Join Bridge Winners
All comments by Rich Rothwarf
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The double squeeze operates only if E holds 4 or more spades, which means the single squeeze would also work, unless you think W underled A of hearts.
Jan. 23
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Both 4S and 5D are available to show stronger hands.
Jan. 1, 2018
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responder is much more likely to have just diamonds than a weak 5-5.
Sept. 4, 2017
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N is marked with at least 3 hearts-E is short, W has no 4-card major. N also has at most 1 club because of S's length. Depending on how E-W bid 4-4 in the minors, E may guarantee 5 clubs when he has heart shortness. If so, N must be void. 4H is aggressive, but not crazy.
June 25, 2017
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Responder could bid 5NT over 5H to try for 7. Opener might bid either 6H or 7D because of the Q of hearts.
June 15, 2017
Rich Rothwarf edited this comment June 15, 2017
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The ACBL Hall of Fame suffers from the same defect as the baseball Hall of Fame-an overabundance of highly qualified nominees and a limitation imposed on the voters. All the unelected nominees are arguably far more qualified than many current members of the ACBL Hall of Fame. Limiting voters to only 3 choices with 6 nominees practically insures gridlock. Either have more nominees or allow voters to choose more than half the nominees.
Feb. 17, 2017
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There's a slim chance that RHO has KX and LHO can get a ruff in some suit. If you play AQ and smother the J. there won't be a ruff, so A then Q is very slightly better.
Feb. 5, 2017
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There may be more pairs that are much stronger than the average of the field than pairs that are much weaker than the average. This will produce more very high scores than very low scores.
Jan. 21, 2017
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2D shows a diamond suit, probably 6 or more cards. You could play that Rdbl. shows willingness for overcaller to describe his hand, pass does not.
Oct. 28, 2016
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I've known Brian since trading days in Philly in the 90's. Lots of great bridge players, some great traders, some very funny people. Brian was the only one who had the trifecta.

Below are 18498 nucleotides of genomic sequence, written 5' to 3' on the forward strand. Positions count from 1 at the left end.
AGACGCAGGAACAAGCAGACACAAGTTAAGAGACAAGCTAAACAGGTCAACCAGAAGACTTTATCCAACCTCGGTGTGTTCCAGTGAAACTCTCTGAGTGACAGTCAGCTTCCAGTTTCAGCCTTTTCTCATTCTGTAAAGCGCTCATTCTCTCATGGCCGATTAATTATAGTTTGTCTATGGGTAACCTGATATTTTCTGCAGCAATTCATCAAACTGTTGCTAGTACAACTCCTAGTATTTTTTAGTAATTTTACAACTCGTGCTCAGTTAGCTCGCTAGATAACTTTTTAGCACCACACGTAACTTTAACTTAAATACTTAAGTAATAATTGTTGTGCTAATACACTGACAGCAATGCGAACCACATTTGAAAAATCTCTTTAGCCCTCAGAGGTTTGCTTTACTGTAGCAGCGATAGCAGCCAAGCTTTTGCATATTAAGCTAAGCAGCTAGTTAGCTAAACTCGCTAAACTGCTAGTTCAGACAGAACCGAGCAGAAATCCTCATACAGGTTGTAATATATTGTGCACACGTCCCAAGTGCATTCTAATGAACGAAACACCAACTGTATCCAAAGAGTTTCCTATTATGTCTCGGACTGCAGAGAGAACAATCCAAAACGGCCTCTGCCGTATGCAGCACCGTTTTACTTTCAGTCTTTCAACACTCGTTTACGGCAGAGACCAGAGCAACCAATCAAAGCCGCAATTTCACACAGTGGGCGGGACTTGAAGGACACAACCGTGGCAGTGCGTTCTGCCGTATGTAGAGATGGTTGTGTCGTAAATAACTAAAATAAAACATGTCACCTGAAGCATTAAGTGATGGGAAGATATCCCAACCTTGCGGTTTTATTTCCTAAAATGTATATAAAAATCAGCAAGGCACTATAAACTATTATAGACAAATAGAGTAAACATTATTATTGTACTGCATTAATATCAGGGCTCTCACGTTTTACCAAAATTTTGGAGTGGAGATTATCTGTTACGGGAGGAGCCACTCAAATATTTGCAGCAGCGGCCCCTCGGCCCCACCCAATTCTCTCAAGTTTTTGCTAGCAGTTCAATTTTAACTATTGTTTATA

Sept. 23, 2016
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RKC is a common convention=this situation is not so uncommon that a partnership should be guessing. It's too easy to say you're unsure when the partnership probably got it right. Declarer should state which suit he answered for.
June 6, 2016
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Leading Q loses to stiff K onside-it also loses 2 tricks quickly when second hand is void. Options are equivalent in terms of making 3 tricks, but low to 10 seems better in terms of getting 2 tricks before you lose 2.
April 24, 2016
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4NT should be RKC over 4H, but not over 4C or 4D
March 10, 2016
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If you play honor redoubles this should be an honor redouble
Feb. 23, 2016
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I think declarer has exactly 2 spades. Partner has either Q9 or 9x. I hope to set up at least one more spade, so I play a low spade.
Jan. 26, 2016
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When LHO has QJX half the time he'd play Q on the second round. When LHO has AQx, half the time RHO would have won with the J from J10. It seems right to play K of spades on the second round.
Jan. 24, 2016
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I also lead K when declarer has preempted at the 3-level or higher, because leading an unsupported A is often a good idea in that situation.
Dec. 13, 2015
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I use the same method as Adriano Rodrigues. There are rarely more than 2 crucial suits where you need to know the exact count, so you're usually dealing with 2 two-digit numbers. Even 2 three-digit numbers are relatively easy to keep track of.
Dec. 13, 2015
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It's either asking for a spade stopper for 3NT or a cue-bid angling for a club slam. If responder bids 3NT and opener bids on, it was the latter.
Nov. 30, 2015
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